1. Put down a credit card/cash for your waiter to pick up (then bring back the receipt or change so you can leave a tip). Exactly the same as you would at a typical restaurant.

2. Just pick up the pen and write your room number/name, along with the tip--and then walk out the door.

How is this not abused constantly by people who aren't staying in the hotel? It would be one thing if you had to show your room key to come in or be seated, but I've never been asked to.

What's to stop someone from walking in, having dinner and drinks, then signing a fake name & room number and walking out the door?
What's stopping someone from doing a dine and dash at any restaurant?

Old Binsby
Jun 27, 2014



Common courtesy is pretty weird. A good con man can use it that to put you on the wrong foot, so you instinctively make wrong decisions that he can exploit

but a couple bucks for a breakfast is just not worth getting into trouble over probably. Botching a dine and dash may or may not be something you can explain away depending on how smooth you are. But deliberately putting a room number other than your own down on the bill that's quite hard to weasel out of and probably not something people take to very kindly. Also, that the hotel might lose what you owe for breakfast sucks for them and you, but probably a bit more troublesome is attempting to put that charge on some random room number, since your attempt at simply stealing food now involves a third party you're also defrauding.

Cyrano4747
Sep 25, 2006

Behind every great engineer is someone just hoping the "genius" doesn't bankrupt everyone.



I will guarantee that it happens and that they just eat whatever the annual losses are comfortable in the knowledge (probably backed up by someone doing research on this) that the ease of charging to your room encourages enough extra dining to more than compensate.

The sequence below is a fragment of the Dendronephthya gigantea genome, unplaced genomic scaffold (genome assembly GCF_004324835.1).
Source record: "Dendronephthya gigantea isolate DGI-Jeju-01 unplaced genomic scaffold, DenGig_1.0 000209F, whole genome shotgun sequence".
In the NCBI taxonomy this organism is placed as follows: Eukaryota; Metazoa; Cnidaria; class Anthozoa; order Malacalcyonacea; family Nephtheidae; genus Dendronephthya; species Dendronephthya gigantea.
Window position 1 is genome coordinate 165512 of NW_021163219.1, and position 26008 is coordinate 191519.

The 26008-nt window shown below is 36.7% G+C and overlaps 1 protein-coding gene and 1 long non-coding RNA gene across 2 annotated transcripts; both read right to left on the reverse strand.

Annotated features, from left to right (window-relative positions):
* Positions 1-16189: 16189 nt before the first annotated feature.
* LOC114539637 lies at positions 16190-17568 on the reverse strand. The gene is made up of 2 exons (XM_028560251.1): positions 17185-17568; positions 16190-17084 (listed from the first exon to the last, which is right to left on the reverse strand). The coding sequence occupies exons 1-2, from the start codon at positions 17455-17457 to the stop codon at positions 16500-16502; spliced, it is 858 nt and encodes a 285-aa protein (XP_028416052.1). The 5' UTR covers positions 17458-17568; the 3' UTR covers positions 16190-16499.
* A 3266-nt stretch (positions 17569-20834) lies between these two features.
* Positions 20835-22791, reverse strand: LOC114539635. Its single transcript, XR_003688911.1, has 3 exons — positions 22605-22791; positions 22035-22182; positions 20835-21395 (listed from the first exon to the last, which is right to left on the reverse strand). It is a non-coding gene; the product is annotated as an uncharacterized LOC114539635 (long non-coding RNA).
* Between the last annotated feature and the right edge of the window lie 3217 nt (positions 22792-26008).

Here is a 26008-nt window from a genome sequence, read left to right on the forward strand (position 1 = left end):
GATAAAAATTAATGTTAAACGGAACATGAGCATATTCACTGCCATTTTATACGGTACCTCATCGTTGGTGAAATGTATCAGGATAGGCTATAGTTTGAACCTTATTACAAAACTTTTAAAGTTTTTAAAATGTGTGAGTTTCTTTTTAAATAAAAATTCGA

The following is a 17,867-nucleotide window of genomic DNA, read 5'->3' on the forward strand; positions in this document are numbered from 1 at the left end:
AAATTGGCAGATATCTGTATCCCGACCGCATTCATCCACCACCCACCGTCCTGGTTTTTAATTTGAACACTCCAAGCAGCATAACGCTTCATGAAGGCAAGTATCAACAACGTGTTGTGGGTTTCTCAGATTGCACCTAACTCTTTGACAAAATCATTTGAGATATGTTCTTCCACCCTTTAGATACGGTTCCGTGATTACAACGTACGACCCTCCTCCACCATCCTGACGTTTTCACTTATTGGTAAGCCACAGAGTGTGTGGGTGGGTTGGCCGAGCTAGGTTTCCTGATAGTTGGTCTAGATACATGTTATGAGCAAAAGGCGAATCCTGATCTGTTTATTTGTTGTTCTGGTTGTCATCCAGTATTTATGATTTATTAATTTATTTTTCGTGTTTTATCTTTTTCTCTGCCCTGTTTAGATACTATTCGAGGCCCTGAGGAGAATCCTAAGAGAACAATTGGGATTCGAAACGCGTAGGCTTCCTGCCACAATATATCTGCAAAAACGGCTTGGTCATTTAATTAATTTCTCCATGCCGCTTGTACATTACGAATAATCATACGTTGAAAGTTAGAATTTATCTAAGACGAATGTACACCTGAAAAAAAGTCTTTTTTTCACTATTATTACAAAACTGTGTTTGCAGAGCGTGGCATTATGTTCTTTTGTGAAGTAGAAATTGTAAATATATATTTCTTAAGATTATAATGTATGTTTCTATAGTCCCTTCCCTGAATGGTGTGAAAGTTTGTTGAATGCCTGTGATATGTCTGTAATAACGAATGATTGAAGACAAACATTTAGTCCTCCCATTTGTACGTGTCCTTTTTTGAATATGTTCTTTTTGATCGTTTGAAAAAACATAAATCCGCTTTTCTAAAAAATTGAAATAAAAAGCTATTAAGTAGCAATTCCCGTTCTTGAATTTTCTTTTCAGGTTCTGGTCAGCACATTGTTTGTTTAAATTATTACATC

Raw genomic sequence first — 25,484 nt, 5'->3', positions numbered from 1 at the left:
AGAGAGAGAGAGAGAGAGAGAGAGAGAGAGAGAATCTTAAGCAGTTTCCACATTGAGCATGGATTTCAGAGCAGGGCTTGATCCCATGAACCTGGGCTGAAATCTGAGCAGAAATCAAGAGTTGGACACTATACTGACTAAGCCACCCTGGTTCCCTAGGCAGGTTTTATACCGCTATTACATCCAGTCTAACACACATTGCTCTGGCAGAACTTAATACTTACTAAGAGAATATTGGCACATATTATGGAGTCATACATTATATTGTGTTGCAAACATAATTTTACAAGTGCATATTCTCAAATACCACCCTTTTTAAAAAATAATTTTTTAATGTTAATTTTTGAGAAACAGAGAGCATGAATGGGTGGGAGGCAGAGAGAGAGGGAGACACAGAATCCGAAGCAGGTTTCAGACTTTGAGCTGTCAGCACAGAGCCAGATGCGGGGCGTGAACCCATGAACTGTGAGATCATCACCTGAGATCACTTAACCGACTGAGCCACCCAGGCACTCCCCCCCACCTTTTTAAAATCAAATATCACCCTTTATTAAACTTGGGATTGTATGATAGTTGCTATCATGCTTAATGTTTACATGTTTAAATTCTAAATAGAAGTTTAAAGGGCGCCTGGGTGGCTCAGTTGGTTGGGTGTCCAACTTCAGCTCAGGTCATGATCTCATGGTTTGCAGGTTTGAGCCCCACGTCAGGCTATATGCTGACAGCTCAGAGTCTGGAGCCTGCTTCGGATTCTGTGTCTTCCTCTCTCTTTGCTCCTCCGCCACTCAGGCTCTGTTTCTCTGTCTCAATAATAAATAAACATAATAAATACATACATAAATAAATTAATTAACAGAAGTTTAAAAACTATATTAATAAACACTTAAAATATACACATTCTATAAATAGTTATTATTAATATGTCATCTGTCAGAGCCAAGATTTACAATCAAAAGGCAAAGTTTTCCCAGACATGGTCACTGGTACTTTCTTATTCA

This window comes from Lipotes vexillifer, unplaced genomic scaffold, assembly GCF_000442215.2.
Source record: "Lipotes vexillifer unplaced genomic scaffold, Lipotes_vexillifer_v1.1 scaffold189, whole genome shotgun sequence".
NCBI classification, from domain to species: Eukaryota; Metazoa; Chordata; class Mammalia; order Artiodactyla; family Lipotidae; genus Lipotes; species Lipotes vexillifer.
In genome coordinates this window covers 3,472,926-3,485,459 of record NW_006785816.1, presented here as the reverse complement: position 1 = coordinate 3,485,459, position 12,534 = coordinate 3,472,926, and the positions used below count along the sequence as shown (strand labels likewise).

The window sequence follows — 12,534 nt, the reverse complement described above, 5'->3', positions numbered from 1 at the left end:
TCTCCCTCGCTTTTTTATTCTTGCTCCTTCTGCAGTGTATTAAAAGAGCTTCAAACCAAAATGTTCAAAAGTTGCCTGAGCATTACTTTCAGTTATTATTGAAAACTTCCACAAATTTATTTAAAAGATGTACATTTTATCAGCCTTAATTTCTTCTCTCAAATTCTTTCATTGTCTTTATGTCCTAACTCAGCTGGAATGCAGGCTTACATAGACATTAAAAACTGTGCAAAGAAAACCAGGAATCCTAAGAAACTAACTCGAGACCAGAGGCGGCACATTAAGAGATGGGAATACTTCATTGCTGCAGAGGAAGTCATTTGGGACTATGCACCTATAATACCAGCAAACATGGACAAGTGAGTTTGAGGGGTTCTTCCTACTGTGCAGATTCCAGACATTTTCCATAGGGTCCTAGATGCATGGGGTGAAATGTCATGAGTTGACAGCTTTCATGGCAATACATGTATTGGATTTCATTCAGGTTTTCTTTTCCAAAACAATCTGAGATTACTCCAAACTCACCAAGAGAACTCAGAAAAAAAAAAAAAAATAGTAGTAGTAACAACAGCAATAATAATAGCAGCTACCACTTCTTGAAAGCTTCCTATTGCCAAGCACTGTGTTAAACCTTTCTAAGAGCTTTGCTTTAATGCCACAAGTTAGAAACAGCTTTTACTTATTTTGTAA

Plus, the sort of places that let you sign to your room tend also to be slightly nicer. The Holiday Inn Express next to the strip mall isn't going to bother, while the Hilton downtown probably sees a lot fewer of the sort of people who are going to duck a dinner tab.

Zamboni Apocalypse
Dec 29, 2009


Snowdog79 posted:

Here's one I've been wondering about for a while.

I travel a lot for work, and often find myself eating breakfast/dinner (or grabbing a drink) at the hotel restaurant. When the bill comes, you have two options:

1. Put down a credit card/cash for your waiter to pick up (then bring back the receipt or change so you can leave a tip). Exactly the same as you would at a typical restaurant.

2. Just pick up the pen and write your room number/name, along with the tip--and then walk out the door.

How is this not abused constantly by people who aren't staying in the hotel? It would be one thing if you had to show your room key to come in or be seated, but I've never been asked to.

What's to stop someone from walking in, having dinner and drinks, then signing a fake name & room number and walking out the door?

"You're Abe Froman, in room 4233?"

"That's right, I'm Abe Froman."

"The Sausage King of Chicago?"

bongwizzard
May 19, 2005

Then one day I meet a man,
He came to me and said,
"Hard work good and hard work fine,
but first take care of head"

Grimey Drawer

I travel for work all the time and I have never hear a coworker complain about a random meal charge, so I idk if it is really common, but I do agree only the nicer places will let you do it.

ShadeofBlue